Gospel-centered Christian Obedience: Recovering the Sermon on the Mount

The Sermon on the Mount was the most significant sermon Jesus preached. Recorded at length in Matthew 5-7, its teachings are echoed and summarized extensively throughout Luke’s gospel, as well as in the rest of the New Testament. According to some scholars, the Sermon on the Mount was the most cited text of Scripture in the first few centuries of the Christian church.

And yet, it did not take long for the Sermon on the Mount to fall on hard times. As Christians rose to positions of responsibility in the military and government of the Roman Empire, they struggled to see how Christ’s ethical instruction could practically be carried out. Turn the other cheek in the face of those murdering your families and communities? No society can function this way. Abstain from all anger or lust? A beautiful ideal, but ultimately impossible. Store up treasures in heaven and not on earth by selling your possessions and giving them to the poor? Surely this is only an ideal possible for those who are particularly dedicated to the kingdom of God.

In the Middle Ages the church came to view significant parts of the Sermon on the Mount as spiritual counsels or ethical ideals that were binding only on the clergy and those who committed themselves to monasteries. For people who actually lived in the world, however, the commandments were significantly relaxed. During the Reformation the Protestant reformers attacked Rome for teaching that the Sermon on the Mount was not binding on all Christians, but even some Protestants tended to view the Sermon as embodying ethical ideals that Christians could never attain to in practice. Some argued that it pertains to Christians as individuals but not to communities. Others suggested that it is particularly concerned with our attitudes, not our actions.

One of the results of this confusion regarding the Sermon on the Mount was that Christians have tended to emphasize the Ten Commandments as the central text of Christian ethics. After all, if Jesus is simply echoing Moses, and if what Jesus said is so hard, why not go back to the (better and clearer?) source? The Law can be a comforting solution for Christians bewildered by the radical nature of the good news of the kingdom.

In their fascinating Christian ethics text book Kingdom Ethics Glen Stassen and David Gushee seek to restore the Sermon on the Mount to its place of centrality in Christian ethics. I haven’t yet read the whole book, and of what I have read, there are certain aspects that are troubling. Stassen and Gushee exalt the gospels above the rest of the New Testament in a way that is problematic if we are to receive the apostles as the ambassadors of Christ, I think, and at times the way in which they address certain ethical issues seems weak, too influenced by contemporary cultural trends.

That said, I have learned a tremendous amount from this book, and what I have learned starts from its assessment of a basic problem in Christian ethics, as well as its approach to addressing that problem. Stassen and Gushee write,

Here is the problem. Christian churches across the theological and confessional spectrum, and Christian ethics as an academic discipline that serves the churches, are often guilty of evading Jesus, the cornerstone and center of the Christian faith. Specifically, the teachings and practices of Jesus – especially the largest block of his teachings, the Sermon on the Mount – are routinely ignored or misinterpreted in the preaching and teaching ministry of the churches and in Christian scholarship in ethics. This evasion of the concrete teachings of Jesus has seriously malformed Christian moral practices, moral beliefs and moral witness. Jesus taught that the test of our discipleship is whether we act on his teachings, whether we ‘put into practice’ his words. This is what it means to ‘buil[d our] house on the rock’ (Mt 7:24).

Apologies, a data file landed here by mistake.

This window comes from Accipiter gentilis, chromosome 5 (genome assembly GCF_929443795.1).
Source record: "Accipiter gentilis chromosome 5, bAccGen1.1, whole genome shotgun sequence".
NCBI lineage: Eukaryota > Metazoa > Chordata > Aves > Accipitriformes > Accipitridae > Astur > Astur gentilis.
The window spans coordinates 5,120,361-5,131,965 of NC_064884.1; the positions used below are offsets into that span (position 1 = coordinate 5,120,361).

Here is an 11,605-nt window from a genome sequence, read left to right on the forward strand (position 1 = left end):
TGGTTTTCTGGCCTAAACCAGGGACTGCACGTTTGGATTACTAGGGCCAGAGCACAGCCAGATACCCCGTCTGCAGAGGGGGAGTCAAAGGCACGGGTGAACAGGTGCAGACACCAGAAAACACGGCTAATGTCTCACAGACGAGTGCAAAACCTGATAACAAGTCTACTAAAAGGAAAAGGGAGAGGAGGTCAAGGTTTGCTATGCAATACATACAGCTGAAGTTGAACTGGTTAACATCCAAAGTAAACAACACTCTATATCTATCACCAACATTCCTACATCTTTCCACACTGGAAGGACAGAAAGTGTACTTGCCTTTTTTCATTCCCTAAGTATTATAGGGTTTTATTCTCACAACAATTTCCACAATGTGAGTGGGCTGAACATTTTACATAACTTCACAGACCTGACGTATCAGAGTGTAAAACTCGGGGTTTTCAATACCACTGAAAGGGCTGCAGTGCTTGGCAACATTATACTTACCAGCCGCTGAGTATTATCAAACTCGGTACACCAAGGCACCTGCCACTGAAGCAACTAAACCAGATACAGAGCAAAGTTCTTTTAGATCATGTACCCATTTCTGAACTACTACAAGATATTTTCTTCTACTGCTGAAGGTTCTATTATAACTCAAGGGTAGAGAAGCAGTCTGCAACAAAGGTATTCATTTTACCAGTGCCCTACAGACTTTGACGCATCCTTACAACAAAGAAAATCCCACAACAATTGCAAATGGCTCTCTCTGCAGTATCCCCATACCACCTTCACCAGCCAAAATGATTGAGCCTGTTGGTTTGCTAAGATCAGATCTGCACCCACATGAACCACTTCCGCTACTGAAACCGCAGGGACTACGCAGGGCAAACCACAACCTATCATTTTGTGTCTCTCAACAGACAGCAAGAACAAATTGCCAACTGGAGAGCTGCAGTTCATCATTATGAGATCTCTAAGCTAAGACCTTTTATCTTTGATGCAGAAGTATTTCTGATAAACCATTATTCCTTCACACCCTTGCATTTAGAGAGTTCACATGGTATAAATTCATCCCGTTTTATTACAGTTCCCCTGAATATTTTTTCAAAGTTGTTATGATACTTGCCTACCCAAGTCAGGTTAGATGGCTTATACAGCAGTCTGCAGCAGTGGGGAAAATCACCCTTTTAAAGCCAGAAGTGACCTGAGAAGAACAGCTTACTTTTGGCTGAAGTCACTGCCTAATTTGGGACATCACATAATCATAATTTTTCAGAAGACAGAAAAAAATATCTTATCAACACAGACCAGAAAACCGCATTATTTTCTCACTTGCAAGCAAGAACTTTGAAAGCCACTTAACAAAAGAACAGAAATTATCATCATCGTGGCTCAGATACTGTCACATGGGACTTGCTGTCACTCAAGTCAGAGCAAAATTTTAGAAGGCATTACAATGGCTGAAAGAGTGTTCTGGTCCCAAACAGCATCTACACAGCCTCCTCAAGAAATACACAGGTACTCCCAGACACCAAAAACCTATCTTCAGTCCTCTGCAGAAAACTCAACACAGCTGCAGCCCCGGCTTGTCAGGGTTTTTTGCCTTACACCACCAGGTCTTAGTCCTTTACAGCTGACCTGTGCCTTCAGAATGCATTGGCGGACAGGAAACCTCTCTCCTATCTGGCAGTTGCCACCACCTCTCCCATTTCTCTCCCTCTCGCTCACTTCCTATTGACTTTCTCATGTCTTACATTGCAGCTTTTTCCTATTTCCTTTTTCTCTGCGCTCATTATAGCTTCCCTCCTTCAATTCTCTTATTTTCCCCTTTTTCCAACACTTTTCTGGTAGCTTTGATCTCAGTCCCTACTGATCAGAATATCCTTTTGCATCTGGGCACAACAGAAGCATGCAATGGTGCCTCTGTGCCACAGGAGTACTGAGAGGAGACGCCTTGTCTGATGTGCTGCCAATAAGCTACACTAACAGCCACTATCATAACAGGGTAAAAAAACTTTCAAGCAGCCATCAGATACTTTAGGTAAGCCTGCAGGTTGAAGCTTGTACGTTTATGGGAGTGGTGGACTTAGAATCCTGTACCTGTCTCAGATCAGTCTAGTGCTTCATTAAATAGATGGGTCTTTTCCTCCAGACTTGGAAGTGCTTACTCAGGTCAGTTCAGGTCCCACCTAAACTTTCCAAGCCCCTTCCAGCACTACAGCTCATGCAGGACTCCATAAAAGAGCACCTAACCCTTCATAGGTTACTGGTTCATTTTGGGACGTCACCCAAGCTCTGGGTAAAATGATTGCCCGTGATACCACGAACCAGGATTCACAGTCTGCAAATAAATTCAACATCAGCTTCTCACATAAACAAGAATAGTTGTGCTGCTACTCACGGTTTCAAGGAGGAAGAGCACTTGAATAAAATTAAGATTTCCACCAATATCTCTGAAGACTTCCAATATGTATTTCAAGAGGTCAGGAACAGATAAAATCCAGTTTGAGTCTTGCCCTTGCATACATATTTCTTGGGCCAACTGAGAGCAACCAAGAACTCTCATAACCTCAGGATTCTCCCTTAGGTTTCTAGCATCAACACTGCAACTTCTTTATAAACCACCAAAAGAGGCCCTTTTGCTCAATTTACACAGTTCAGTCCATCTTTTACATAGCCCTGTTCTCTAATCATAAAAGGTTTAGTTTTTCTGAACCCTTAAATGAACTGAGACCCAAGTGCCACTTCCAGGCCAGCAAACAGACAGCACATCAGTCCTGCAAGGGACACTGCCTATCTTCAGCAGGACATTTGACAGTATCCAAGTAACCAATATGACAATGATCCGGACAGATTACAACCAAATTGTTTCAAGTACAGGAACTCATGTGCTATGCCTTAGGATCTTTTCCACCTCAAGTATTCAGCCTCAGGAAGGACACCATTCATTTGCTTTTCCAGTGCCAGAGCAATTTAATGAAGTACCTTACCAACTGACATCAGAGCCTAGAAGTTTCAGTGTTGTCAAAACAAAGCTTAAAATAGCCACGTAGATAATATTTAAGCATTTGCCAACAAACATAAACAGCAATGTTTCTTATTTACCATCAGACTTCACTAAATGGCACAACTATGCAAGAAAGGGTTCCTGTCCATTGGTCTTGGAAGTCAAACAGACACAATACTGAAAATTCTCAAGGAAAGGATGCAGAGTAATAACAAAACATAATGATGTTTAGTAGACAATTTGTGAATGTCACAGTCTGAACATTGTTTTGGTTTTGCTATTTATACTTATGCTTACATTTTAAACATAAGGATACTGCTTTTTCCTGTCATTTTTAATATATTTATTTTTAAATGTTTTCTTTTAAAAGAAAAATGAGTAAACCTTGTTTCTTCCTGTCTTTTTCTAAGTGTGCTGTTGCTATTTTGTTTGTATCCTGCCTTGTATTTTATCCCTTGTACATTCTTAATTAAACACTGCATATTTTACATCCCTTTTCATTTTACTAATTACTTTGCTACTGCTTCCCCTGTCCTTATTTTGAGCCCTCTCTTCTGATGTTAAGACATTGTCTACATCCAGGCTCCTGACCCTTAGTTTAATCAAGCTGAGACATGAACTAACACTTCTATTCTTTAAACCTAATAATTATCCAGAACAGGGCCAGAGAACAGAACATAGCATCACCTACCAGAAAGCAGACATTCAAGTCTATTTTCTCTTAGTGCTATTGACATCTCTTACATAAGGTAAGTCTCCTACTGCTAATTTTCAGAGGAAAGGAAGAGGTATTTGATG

What is at stake here? Nothing less than the question of who is in fact the Lord of the church. “When Jesus’ way of discipleship is thinned down, marginalized or avoided, then churches and Christians lose their antibodies against infection by secular ideologies that manipulate Christians into serving the purposes of some other lord.”

Their purpose in the book, and their consistent emphasis, is therefore on the teachings and practices of Jesus. And their goal is to “recover the Sermon on the Mount for Christian ethics.”

Jesus taught that as his disciples obey him and practice what he taught and lived, they participate in the reign of God that Jesus inaugurated during his earthly ministry and that will reach its climax when he comes again. So we are attempting to write an introduction to Christian ethics that focuses unremittingly on Jesus Christ, the inaugurator of the kingdom of God.

Focus on the teachings and example of Jesus? Emphasizing the Sermon on the Mount with its gospel of the kingdom? An intriguing idea. Who’d have thought this might be the way forward for Christians seeking to follow their Lord.

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About Matthew J. Tuininga

Matthew J. Tuininga is the Assistant Professor of Moral Theology at Calvin Theological Seminary in Grand Rapids, Michigan.

Posted on July 31, 2012, in Law, Sermon on the Mount and tagged , , , . Bookmark the permalink. Comments Off on Gospel-centered Christian Obedience: Recovering the Sermon on the Mount.

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